Young Cinéaste Wins National Green Filmmaking Award
State of the Arts
For anyone who wants to create or preserve beauty, Vermont’s landscape is inspiring. Matt Merwin, 21, of Castleton built a short film on that idea, and a jury on the West Coast agreed with him. The son of artist Tom Merwin and poet Julie Merwin, Merwin is currently studying film on a scholarship at Georgia’s Savannah College of Art and Design. His 12-minute film “Internal Currents,” which mixes nature images with footage of local artists plying their craft, just received the Aspiring/Young Filmmaker Award at the 2008 EarthVision International Environmental Film Festival, an annual competition headquartered in Santa Cruz.
The EarthVision Festival gives out awards in 12 categories each year to films that combine artistry with a message of “positive change for the planet.” Past winners include last year’s global warming doc Everything’s Cool.
According to Merwin’s press release, “for this film Matt climbed Camel’s Hump, spelunked down caves, located a stand of old-growth trees in the middle of Robert Frost Forest, practiced Tai Chi at Button Bay on Lake Champlain and filmed a night firing at Robert Compton’s pottery kiln.” He also drew on the local talents of his dad, who contributed the image of a primal artist’s handprint to the cave sequence; and Castleton State sociology prof Phil Lamy, drummer for the Green Brothers Band, who wrote a jazz score.
Reminiscent of the 1982 cult film Koyaanisqatsi, “Internal Currents” mesmerizes viewers with a wordless time-lapse montage that brings them from pristine mountaintops down to the sparkling waves of Lake Champlain. Toward the end, slightly sinister Boston skyscrapers appear.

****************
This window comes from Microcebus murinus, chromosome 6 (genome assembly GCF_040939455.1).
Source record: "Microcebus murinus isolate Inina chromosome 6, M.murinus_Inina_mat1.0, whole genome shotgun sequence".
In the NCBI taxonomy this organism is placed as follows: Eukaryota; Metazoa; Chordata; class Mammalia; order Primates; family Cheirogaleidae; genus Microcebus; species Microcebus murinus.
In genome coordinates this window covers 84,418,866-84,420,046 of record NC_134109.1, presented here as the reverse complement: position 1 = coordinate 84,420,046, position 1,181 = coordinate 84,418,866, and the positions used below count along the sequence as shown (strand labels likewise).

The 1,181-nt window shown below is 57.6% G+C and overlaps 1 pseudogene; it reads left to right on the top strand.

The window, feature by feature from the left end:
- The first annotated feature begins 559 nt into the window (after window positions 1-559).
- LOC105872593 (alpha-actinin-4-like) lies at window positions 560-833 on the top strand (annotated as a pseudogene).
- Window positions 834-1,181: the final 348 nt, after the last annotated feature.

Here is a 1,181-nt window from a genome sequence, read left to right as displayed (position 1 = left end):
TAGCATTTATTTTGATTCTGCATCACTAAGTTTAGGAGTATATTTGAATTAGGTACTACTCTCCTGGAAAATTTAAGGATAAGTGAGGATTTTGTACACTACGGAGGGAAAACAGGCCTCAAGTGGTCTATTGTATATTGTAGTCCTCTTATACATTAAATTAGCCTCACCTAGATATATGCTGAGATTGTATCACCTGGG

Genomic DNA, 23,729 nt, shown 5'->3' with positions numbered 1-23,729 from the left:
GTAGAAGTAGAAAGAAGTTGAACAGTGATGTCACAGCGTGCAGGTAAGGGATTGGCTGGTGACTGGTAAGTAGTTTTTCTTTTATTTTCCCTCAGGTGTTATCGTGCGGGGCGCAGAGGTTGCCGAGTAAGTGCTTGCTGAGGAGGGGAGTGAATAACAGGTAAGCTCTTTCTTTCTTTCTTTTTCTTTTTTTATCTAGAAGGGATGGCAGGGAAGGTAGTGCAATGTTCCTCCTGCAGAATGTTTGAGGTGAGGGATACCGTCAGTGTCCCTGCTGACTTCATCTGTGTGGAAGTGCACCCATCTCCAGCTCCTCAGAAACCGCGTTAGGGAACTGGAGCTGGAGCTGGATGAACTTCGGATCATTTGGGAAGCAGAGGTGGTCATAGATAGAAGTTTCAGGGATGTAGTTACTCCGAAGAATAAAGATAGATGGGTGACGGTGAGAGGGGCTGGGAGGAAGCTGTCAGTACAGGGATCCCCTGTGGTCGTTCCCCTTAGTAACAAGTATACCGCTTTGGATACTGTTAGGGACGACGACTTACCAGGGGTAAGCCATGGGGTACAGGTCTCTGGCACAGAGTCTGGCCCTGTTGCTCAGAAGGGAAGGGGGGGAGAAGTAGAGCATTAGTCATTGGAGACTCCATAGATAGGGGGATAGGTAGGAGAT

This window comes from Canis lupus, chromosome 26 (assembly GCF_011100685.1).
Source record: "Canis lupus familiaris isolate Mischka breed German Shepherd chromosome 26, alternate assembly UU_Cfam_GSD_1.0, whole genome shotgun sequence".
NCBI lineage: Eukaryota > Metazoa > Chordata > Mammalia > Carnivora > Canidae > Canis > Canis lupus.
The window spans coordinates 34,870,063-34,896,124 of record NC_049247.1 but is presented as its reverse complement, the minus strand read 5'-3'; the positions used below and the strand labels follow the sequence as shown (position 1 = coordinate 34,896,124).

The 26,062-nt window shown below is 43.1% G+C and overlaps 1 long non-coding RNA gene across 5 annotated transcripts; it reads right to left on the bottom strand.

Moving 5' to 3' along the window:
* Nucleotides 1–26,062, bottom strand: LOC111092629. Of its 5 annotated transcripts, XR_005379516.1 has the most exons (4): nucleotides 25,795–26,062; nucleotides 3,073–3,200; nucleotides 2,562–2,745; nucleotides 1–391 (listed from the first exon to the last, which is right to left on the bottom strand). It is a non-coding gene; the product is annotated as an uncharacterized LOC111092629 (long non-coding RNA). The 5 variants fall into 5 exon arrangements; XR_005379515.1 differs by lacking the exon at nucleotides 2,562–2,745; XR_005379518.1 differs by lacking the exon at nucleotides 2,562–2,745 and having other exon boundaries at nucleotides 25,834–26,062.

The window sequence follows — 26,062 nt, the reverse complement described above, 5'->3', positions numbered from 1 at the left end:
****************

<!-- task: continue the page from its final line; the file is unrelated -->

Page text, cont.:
Merwin uses a high-def digital camera to capture his vivid, sharp-edged images. Where many directors his age would be dropping references to Tarantino, he’s all about Kurosawa, Fellini and Jackson Pollock. “I try to do as much painting as I possibly can with the cinematography, and Vermont’s perfect for that,” Merwin says. Influenced by Asian traditions, he adds: “I kind of throw away the idea of time. I try to take advantage of the moment as much as possible, because the moment is where the truth is.”
That Zen-like ethos may have inspired his next project, a short documentary about Burlington Tai Chi master Robert Boyd. Merwin talks excitedly about returning to Vermont and getting Drawing Water Productions — a company he started with his parents — off the ground. With some local commercial work already under his belt, he hopes to sell his skills to “green” businesses.
He wants to get some friends from Savannah up here, too. Though Merwin expects to make useful contacts out West, he thinks things are changing in the film world, with inspiration and know-how moving out of the metropolis. “People in Hollywood are basically playing a numbers game with an art form,” he says. “We’ve got to try to start moving energy from the inside of America.” And when it comes to promoting the cause of the environment, he believes, “Filmmakers have a very loud voice.”